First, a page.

Table of Contents
International Journal of Oceanography
Volume 2014, Article ID 625718, 10 pages
Research Article

Sediment Chemistry and Meiofauna from the Northern Gulf of Mexico Continental Shelf

1Department of Biological and Environmental Sciences, Troy University, Troy, AL 36082, USA
2Department of Physical and Earth Sciences, Jacksonville State University, Jacksonville, AL 36265, USA

Received 19 June 2014; Revised 8 September 2014; Accepted 9 September 2014; Published 1 October 2014

Academic Editor: Eric Achterberg

Copyright © 2014 Ceil C. Martinec et al. This is an open access article distributed under the Creative Commons Attribution License, which permits unrestricted use, distribution, and reproduction in any medium, provided the original work is properly cited.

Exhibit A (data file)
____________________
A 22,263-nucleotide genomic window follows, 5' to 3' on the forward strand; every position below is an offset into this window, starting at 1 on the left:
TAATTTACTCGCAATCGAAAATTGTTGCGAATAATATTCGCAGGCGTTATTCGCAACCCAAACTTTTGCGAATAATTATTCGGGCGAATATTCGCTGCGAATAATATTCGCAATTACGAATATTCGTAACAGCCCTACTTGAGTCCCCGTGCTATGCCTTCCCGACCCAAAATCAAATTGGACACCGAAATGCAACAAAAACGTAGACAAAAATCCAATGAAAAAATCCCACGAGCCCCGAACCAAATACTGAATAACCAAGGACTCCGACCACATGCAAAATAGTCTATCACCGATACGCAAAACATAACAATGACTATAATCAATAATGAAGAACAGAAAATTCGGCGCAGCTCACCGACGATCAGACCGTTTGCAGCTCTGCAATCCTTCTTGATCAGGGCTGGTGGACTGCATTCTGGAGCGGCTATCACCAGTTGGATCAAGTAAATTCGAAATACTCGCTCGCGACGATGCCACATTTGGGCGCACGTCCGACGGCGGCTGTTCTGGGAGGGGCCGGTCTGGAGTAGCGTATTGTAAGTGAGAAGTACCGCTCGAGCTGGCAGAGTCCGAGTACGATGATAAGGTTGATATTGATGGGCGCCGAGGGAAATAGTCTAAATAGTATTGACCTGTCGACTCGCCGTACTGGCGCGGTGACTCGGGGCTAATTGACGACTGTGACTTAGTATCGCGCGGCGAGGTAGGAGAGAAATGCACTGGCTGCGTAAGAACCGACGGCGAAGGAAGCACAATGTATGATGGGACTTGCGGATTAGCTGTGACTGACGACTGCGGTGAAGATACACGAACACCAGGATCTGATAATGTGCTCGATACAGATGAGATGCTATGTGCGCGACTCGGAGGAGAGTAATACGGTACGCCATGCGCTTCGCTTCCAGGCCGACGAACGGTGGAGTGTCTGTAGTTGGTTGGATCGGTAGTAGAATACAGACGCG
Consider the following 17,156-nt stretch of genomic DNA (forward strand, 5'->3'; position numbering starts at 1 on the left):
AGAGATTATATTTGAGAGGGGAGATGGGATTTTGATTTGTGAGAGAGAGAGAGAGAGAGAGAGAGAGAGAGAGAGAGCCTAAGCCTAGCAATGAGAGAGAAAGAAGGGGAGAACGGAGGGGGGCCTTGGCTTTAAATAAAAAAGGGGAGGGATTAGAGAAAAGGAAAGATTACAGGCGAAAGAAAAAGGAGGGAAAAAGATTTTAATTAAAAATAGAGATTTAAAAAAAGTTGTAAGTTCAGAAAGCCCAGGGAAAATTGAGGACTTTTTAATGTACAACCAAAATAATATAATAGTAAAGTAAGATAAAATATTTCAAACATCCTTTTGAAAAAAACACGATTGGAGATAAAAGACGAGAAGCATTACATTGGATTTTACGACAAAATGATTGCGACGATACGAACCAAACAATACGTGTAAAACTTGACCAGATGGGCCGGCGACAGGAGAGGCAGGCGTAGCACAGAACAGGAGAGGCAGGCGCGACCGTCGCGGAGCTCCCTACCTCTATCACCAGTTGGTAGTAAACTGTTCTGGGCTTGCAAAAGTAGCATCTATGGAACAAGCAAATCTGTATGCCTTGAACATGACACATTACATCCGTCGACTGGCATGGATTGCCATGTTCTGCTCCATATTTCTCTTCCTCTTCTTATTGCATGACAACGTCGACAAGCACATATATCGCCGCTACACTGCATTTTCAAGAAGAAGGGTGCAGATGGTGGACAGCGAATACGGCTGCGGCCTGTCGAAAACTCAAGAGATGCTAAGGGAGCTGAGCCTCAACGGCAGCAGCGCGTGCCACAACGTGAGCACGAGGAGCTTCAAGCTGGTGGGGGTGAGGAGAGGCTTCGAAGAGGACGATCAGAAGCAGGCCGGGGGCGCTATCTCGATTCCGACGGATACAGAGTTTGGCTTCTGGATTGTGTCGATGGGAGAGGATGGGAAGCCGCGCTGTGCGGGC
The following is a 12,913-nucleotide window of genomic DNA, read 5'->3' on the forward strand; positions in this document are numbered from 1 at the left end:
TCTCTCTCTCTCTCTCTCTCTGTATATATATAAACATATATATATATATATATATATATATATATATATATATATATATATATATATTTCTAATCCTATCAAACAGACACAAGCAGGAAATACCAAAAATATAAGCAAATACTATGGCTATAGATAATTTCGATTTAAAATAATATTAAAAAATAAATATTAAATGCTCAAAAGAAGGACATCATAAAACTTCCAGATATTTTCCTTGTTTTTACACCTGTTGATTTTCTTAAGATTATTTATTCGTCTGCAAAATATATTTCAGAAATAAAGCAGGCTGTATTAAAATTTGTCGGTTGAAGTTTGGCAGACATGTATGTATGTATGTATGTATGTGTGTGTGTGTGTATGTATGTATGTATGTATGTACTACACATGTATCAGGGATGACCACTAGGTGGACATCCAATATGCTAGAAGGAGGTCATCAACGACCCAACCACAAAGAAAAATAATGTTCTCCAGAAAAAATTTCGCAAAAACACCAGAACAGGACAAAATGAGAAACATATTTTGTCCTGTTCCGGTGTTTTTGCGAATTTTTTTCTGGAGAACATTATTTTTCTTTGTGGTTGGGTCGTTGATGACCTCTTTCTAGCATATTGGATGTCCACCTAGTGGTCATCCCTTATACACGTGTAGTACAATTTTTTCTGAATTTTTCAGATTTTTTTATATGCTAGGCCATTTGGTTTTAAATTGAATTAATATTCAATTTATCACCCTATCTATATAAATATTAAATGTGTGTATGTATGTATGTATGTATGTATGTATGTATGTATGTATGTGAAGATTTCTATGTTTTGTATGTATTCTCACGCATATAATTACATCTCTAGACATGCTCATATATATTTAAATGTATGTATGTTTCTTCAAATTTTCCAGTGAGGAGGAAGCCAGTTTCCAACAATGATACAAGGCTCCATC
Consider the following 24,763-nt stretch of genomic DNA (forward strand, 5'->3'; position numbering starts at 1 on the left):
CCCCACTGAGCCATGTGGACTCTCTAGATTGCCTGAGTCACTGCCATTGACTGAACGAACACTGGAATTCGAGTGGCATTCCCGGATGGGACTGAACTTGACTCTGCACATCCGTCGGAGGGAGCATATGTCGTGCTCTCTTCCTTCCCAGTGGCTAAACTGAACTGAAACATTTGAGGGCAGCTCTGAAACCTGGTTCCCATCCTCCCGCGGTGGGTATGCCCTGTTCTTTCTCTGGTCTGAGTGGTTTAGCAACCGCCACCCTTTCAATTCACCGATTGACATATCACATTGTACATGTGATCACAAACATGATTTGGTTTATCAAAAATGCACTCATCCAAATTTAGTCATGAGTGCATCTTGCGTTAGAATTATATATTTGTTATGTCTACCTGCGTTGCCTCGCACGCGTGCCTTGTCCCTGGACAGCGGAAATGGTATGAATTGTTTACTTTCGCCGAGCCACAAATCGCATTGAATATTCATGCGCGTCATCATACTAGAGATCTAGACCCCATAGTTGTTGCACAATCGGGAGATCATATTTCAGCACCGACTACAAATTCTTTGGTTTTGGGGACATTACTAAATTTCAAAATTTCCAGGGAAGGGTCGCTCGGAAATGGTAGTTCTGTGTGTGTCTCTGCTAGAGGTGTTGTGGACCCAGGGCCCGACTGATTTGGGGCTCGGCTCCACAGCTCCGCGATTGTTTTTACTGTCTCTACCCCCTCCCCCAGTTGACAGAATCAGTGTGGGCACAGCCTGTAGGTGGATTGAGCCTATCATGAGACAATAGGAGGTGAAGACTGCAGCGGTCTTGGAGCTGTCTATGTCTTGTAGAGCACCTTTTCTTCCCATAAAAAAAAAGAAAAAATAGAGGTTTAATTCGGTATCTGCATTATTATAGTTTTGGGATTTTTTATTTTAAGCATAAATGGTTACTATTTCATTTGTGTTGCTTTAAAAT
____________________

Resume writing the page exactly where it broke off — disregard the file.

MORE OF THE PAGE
This study examined sediment chemistry, granulometry, and meiofauna on the northern Gulf of Mexico continental shelf from central Louisiana to Apalachicola, Florida. Sediment samples were collected in October/November 2012 with a Shipek grab sampler from 26 locations (extending from 28°18′46.079′′N, 91°10′44.471′′W to 29°3′48.383′′N, 85°28′25.679′′W) at depths ranging from 49 to 361 m. Sediment analysis revealed two distinct profiles to the east and west of the Mississippi River Delta at approximately 88°30′W. The concentrations of silt + clay, organic carbon, Ba, Cr, Cu, Fe, Ni, Pb, V, and Zn were higher in western sites and positively correlated with Al concentrations. Eastern sites contained sandier sediments with lower organic carbon concentrations and higher Sr and Ca concentrations. Nematode densities were higher at western sites and positively correlated with Al, Cr, Cu, Fe, Ni, Pb, Zn, silt + clay, and organic carbon concentrations. Copepod densities correlated with very coarse + coarse sand, exhibiting higher densities at eastern sites. PAH concentrations were relatively low, with all sites having <1700 µg/kg total PAHs. This study has revealed two distinct sediment profiles in the eastern and western zones of the study, which appear to influence the nematode and copepod densities.